Parks, play-centres, comedy clubs and music venues are as essential to cities as markets, banks, hospitals and homes. This collection of essays explores the opportunities for play in the capital, from childhood to adulthood, and what it means for the economic, social and cultural life of the city.
The 12 essays, written by a variety of authors to include Paul Hocker, Director of London Play and Holly Donagh, Partnerships Director at A New Direction, highlight the value of play for children and young people, but raise concerns about declining play opportunities; the privatisation of play space and cuts to investment and funding.
But the essays also show that adults are drawn to London, not just to work, but to play as well – an important part of the London economy. Many innovative ideas, from the computer to the magazine, originated in play and amusement.
The essays draw attention to the worrying decline in London’s night time venues, including the closure of 58% of LGBTQ+ venues in the last decade, and the struggle of new forms of play, like improv, being held back by lack of space.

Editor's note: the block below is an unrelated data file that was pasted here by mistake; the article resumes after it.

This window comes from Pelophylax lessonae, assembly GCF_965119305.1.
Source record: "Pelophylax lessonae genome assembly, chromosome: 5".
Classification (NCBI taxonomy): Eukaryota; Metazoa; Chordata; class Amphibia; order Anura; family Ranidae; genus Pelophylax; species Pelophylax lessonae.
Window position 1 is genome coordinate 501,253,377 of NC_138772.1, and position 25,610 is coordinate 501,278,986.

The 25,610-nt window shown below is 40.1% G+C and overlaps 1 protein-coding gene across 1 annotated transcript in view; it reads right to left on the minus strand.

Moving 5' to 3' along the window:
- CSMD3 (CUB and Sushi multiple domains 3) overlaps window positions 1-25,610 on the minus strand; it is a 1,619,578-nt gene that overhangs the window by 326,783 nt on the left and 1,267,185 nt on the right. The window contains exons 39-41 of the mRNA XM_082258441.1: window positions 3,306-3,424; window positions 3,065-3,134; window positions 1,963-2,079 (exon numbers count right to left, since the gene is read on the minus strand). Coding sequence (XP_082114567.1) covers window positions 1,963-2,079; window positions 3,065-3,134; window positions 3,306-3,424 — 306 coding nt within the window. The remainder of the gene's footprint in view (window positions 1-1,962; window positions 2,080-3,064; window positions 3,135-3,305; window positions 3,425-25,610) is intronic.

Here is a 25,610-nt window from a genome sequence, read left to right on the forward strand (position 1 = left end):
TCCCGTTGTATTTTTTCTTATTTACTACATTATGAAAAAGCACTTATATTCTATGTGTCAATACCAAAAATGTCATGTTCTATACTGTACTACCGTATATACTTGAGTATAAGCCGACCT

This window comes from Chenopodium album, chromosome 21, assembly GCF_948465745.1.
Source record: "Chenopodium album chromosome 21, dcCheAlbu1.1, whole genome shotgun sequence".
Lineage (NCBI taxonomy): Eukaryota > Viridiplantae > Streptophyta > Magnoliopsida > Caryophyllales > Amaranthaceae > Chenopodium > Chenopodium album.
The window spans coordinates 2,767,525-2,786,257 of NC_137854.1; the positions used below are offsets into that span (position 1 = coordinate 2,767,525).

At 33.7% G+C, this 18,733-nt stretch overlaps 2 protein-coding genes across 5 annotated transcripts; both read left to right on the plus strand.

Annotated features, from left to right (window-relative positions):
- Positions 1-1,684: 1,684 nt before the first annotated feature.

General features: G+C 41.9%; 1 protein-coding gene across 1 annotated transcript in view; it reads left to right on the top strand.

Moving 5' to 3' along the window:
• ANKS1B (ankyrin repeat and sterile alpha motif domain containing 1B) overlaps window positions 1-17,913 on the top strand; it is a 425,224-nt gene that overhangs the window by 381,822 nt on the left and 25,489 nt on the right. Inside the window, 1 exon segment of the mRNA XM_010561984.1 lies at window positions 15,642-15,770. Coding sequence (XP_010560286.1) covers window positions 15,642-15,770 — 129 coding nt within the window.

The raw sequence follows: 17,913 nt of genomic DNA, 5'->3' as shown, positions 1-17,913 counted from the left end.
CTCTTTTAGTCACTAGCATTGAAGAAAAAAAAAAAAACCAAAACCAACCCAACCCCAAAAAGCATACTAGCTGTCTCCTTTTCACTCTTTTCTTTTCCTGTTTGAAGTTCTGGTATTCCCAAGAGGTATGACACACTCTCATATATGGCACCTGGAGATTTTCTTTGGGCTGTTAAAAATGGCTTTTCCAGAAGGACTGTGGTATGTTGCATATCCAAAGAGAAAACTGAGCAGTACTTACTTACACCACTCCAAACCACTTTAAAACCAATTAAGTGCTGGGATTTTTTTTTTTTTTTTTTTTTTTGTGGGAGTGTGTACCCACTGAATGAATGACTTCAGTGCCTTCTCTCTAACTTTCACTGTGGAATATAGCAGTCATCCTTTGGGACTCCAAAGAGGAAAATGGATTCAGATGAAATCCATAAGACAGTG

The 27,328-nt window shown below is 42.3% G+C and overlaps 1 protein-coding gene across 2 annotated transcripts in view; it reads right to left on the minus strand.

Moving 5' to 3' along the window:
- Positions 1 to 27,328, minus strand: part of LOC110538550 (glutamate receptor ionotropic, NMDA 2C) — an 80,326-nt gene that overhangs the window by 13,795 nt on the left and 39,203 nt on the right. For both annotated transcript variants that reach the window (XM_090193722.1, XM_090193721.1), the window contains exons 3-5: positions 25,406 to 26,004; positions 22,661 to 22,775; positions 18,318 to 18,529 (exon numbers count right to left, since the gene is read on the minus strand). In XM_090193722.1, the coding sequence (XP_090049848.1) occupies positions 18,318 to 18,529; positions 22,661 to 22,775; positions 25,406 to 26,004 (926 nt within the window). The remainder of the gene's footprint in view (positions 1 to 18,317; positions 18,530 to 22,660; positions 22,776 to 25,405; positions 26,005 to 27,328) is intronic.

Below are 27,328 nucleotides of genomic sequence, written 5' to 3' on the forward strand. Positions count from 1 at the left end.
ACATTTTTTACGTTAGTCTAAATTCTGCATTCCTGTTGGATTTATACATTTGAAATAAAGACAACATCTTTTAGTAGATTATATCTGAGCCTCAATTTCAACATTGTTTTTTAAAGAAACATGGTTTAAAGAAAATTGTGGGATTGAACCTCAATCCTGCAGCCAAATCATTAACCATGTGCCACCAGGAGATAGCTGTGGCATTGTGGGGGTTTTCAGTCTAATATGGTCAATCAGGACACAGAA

London Essays is a journal published by Centre for London. It explores the economic, social, and environmental challenges facing London and other cities, and ways they can be addressed.
The full list of contributors:
- Pat Kane, Writer, Musician, Consultant and Activist
- Holly Gramazio, Matheson Marcault
- Geraldine Bedell, Editor, London Essays
- Sophie Scott, Professor of Cognitive Neuroscience, UCL
- Jules Munns, Co-Artistic Director, The Nursery Theatre
- Rosie Ferguson, Chief Executive, Gingerbread
- Robert Bevan, Writer, Journalist and Heritage Consultant
- Ben Rogers, Director, Centre for London
- Steven Johnson, Author
- Christina Patterson, Journalist, Broadcaster and Consultant
- Simon O’Hagan, Radio Desk of Radio Times Magazine
- Rosemary Watt-Wyness, Chief Executive of London Youth
- Sarah Shannon, Freelance Business Journalist
- Paul Hocker, Director, London Play
- Holly Donagh, Partnerships Director, A New Direction